Recognizing that the legal process can be confusing and intimidating, the Washington State Attorney General’s Office has an a program called the Office of Military and Veteran Legal Assistance which helps active service members and veterans find legal assistance programs.
The Office’s web site includes links to legal assistance events aimed at veterans, a register of Washington State and national legal service providers and programs, and a nation-wide index to legal assistance programs. The site also includes a link for attorneys who wish to volunteer to assistance veterans with civil legal issues.
The King County Bar Association, sponsor of the Neighborhood Legal Clinics, has posted a useful checklist for preparing to attend a session at one of their legal clinics. To make the best use of your time please:
1. Decide on the desired outcome or goal.
2. Schedule an appointment at a Neighborhood Legal Clinic.
3. Write a list of specific questions for the attorney.
4. Bring to the clinic appointment:
–Agreements or contracts (signed or proposed)
–Written rules or policies
–Court papers served on you or that you filed with the court
–All letters or emails to and from person or business with whom you have the disagreement
–Specific paperwork related to the case. For example, employee handbook, parenting plan, child support order, protection order, lease, rental agreement
5. Organize any paperwork from most recent on the top to oldest at the bottom.
6. Identify all deadlines.
7. Tell the legal clinic volunteer about these deadlines.
Remember you only have 30 minutes. Be prepared to tell the history of the legal issue to the legal clinic volunteer.
If your legal issue is vacating your criminal record please bring your Washington Access to Criminal History report.
In cooperation with the Eastside Legal Assistance Program (ELAP), The Welcoming Center at the Kent branch of KCLS is sponsoring a new immigration law clinic to assist with questions about …
The Northwest Justice Project, via its self-help site WashingtonLawHelp.org, has released a new guide to help custodial parents respond to a petition from a third-party–such as a grandparent or another relative–for visitation rights. It’s titled You Have Been Served with a Petition for Visits and includes a complete set of instructions and forms. Depending on your circumstances, you may also need to read through the information in two related NJP guides: Which Court can Enter Custody Orders? Questions and Answers about Jurisdiction –which will help you understand how to determine if a Washington court has the right to consider a petition for visitation–and Washington’s New Non-Parent Visitation Rights –which provides a general overview of our State’s Non-Parent Visitation Rights law.
The Washington State Employment Security Department has announced that Federal workers furloughed due to the partial shutdown of the Federal government may apply for unemployment benefits. Interested workers can apply online or by phone at 800-318-6022. They will need to provide verification of their wages in the event ESD cannot reach their agencies. For more information, visit ESD’s web site.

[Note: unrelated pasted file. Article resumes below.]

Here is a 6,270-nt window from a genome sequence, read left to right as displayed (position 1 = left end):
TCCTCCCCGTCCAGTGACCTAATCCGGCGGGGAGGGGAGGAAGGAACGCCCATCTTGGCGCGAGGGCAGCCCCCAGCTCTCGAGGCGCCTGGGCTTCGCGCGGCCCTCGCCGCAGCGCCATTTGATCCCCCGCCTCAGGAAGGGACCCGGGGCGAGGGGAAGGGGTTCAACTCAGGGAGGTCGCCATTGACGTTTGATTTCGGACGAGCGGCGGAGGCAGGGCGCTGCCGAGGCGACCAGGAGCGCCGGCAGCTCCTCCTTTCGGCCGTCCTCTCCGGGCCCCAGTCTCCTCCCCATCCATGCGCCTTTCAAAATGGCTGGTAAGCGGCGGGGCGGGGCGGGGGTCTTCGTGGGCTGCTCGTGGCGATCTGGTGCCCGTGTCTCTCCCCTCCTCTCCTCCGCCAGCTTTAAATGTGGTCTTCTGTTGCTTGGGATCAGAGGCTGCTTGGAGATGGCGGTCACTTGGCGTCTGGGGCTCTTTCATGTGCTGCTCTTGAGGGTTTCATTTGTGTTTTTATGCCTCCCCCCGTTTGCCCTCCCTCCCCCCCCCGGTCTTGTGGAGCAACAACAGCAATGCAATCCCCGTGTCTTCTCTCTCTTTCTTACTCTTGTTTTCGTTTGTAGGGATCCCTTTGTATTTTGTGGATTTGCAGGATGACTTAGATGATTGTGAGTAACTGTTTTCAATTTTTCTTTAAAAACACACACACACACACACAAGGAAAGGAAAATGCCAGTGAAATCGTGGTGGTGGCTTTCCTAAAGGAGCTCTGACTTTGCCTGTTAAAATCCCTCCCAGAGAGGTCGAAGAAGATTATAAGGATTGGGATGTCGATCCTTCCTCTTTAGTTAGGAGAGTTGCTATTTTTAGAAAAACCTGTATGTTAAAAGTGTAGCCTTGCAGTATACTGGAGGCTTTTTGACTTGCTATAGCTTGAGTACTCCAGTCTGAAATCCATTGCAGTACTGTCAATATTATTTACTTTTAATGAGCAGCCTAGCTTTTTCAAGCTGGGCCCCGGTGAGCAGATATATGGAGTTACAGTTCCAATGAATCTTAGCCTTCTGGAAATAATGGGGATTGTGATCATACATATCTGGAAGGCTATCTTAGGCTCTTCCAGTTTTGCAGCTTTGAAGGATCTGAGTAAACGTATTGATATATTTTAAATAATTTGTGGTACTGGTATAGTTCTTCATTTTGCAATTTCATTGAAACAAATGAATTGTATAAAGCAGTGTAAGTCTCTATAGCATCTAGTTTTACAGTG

The Federal Trade Commission’s online resource, IdentityTheft.gov, can help you recover from identity theft. The site uses a three-step process to gather information about your situation, create a recovery plan for immediate action and follow-up steps and, if you choose to create a personal account, to help you track the steps you’ve taken and update your recovery plan as you proceed. It provides sample letters and checklists. It also includes custom checklists for specific types of accounts that are often the target of identify thieves and special forms for situations like tax, medical and child identity theft. The recommended routine is to follow the site’s interview process to produce a custom recovery plan but you can also jump directly to a complete list of all recovery steps contained within the site. It includes numerous independent links related to identity theft and identity protection, including links to information about the warning signs of identify theft, what your rights are in an identity theft situation and how to contact credit bureaus.
Thanks to LeighAnne Thompson, Reference Librarian at Seattle University School of Law, our site now has copies of the following legal research guides, presented as infographics created with Piktochart.
Many people are visual learners so using the infographics format leverages this fact and can help people better understand information, even complex information like legal research processes. Please let us know if you find these helpful by contacting us here.
The King County Law Library’s 2017 Annual Report is here. Highlights include discussions of our expanded Subscriber Program services, a new lunch-time CLE series and the remodel of our web site.
According to the Washington State Bar Association, there is an impostor site masquerading as the official Casemaker site at casemakerpro-dot-com. If you have accidentally provided your logon credentials to this phishing scam, please change your Casemaker password right away through mywsba.org.
The Washington State office of the ACLU has posted helpful “Can I Vote?” flowcharts to help people with criminal convictions figure out if they are eligible to vote. The flowcharts are written in seven languages–English, Chinese, Korean, Oromo, Spanish, Somali and Vietnamese. A person convicted as an adult of a felony in Washington State loses their right to vote and is also ineligible if they are serving a sentence for any felony conviction from another State or federal court. The right to vote is automatically restored once the person is no longer under the supervision of the Washington State Department of Corrections. Read the English language version of the “Can I Vote?” flowchart here.